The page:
books I've read

Anne Hawn's books

Who Moved My Cheese?
If Democrats Had Any Brains, They'd Be Republicans
Scientific Secrets for Self-Control
Just One Damned Thing After Another
The Vanishing
Exercises in Knitting
The Good Dream
The Very Best of Edgar Allan Poe
The Chosen
BT-Kids' Knits
Talking God
The Professor
The Christmas Files
The Finisher
Home Decor for 18-Inch Dolls: Create 10 Room Settings with Furniture and 15 Outfits with Accessories
Dracula and Other Stories
A New Song
Christy
All Quiet on the Western Front
File Under: 13 Suspicious Incidents


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Sunday, October 12, 2014

The Legend of Sleepy Hollow

The Legend of Sleepy HollowThe Legend of Sleepy Hollow by Washington Irving
My rating: 5 of 5 stars

This is always a good story for Halloween. It has to be read slowly in order to gain the true effect. I used the LibriVox recording and it was wonderful. The reader has the perfect voice to create the right kind of atmosphere. I intend to use it for Homeschool and I think I will use the LibriVox version for my granddaughter instead of letting her just read it.

The story is of a rather foppish New England schoolmaster who has high hopes of winning the hand of the daughter of a wealthy land owner with whom he has stayed with while being housed in turn amongst the local community. He spends much time looking over the countryside and imagining the time when it would all belong to him. His way was not clear though. A bruising young Dutchman named Brom Van Brunt also has his eye on the lovely Katrina Van Tassel and it is not clear if she bestows her attention on the schoolmaster because she truly considers him a suitor or if she is trying to make young Brom Bones jealous.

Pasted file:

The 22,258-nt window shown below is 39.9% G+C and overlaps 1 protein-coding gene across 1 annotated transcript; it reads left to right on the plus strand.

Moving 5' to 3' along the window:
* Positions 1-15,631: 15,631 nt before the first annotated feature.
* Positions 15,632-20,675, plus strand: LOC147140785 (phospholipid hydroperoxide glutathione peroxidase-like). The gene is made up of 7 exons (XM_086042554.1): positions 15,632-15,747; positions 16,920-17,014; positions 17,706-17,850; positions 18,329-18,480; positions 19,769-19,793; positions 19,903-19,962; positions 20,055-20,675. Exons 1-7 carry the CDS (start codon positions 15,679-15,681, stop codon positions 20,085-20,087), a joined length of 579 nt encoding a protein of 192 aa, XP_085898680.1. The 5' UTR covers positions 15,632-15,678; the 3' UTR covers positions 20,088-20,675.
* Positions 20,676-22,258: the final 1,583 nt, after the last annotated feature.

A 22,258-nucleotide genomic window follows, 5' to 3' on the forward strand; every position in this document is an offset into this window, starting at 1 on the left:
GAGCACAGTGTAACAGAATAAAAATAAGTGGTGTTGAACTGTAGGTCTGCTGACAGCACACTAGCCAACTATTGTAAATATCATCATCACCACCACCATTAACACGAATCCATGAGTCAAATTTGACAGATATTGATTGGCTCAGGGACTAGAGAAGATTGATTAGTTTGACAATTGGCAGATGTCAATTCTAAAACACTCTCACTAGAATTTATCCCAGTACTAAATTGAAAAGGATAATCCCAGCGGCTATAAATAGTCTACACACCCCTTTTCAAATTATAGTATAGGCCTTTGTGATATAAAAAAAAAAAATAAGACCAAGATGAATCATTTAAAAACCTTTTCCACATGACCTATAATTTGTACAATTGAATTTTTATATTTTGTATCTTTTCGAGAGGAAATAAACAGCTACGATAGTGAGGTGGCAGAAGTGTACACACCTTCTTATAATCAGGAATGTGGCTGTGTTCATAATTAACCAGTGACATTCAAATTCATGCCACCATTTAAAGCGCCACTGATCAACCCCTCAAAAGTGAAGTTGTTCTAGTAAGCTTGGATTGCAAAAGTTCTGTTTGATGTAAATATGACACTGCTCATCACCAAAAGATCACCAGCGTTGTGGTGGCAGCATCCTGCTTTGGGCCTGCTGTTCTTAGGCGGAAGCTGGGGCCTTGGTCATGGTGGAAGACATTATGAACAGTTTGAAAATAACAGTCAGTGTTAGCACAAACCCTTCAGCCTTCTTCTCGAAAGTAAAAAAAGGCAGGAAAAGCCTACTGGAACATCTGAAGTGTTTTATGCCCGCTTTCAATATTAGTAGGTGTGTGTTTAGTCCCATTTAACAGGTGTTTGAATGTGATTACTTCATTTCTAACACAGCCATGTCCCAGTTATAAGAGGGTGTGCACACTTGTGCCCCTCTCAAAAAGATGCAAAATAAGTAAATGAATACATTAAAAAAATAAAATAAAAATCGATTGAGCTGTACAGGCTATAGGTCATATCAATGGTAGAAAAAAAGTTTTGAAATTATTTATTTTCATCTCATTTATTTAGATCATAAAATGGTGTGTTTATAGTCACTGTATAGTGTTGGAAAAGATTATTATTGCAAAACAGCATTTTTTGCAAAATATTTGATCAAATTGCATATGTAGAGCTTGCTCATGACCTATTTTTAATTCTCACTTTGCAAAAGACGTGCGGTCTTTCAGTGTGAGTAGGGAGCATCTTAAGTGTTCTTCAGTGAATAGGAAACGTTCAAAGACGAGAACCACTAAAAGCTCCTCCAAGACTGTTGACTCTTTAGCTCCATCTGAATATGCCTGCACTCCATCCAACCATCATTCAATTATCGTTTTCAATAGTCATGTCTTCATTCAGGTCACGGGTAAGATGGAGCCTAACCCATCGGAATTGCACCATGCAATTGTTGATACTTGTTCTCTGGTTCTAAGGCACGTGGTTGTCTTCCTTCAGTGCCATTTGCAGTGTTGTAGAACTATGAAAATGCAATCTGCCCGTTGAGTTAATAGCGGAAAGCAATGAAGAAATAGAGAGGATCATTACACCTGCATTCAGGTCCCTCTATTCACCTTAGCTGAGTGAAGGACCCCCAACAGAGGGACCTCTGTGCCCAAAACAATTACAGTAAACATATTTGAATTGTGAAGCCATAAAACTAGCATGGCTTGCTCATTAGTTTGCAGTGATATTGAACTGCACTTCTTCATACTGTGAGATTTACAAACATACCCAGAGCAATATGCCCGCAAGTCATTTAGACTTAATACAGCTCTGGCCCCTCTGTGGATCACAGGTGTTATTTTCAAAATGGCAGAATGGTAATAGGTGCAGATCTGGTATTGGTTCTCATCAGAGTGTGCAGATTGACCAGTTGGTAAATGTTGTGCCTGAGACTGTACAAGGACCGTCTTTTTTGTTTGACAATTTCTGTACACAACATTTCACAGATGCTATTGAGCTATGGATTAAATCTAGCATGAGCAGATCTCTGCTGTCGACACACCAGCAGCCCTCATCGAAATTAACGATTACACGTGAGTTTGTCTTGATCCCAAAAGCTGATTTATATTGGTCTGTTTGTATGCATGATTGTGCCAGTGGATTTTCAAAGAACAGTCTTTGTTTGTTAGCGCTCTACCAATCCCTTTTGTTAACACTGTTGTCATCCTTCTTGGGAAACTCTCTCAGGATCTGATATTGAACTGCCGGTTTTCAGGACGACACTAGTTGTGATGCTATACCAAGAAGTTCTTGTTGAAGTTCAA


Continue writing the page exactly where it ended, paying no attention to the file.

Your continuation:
On of the more enjoyable past times of the community was to tell old tales, especially that of the Hessian soldier who rides through the hills carrying his head in his arm. At the end of such a gathering of villagers during which the story of the Headless Horseman was told to great effect, the schoolmaster, Ichabod Crane, found himself having to pass through the same covered bridge in which the Hessian was often seen. Not being a very courageous at the best of times, Ichabod becomes terribly alarmed and the result of his journey becomes another chapter in the Legend of Sleepy Hollow.

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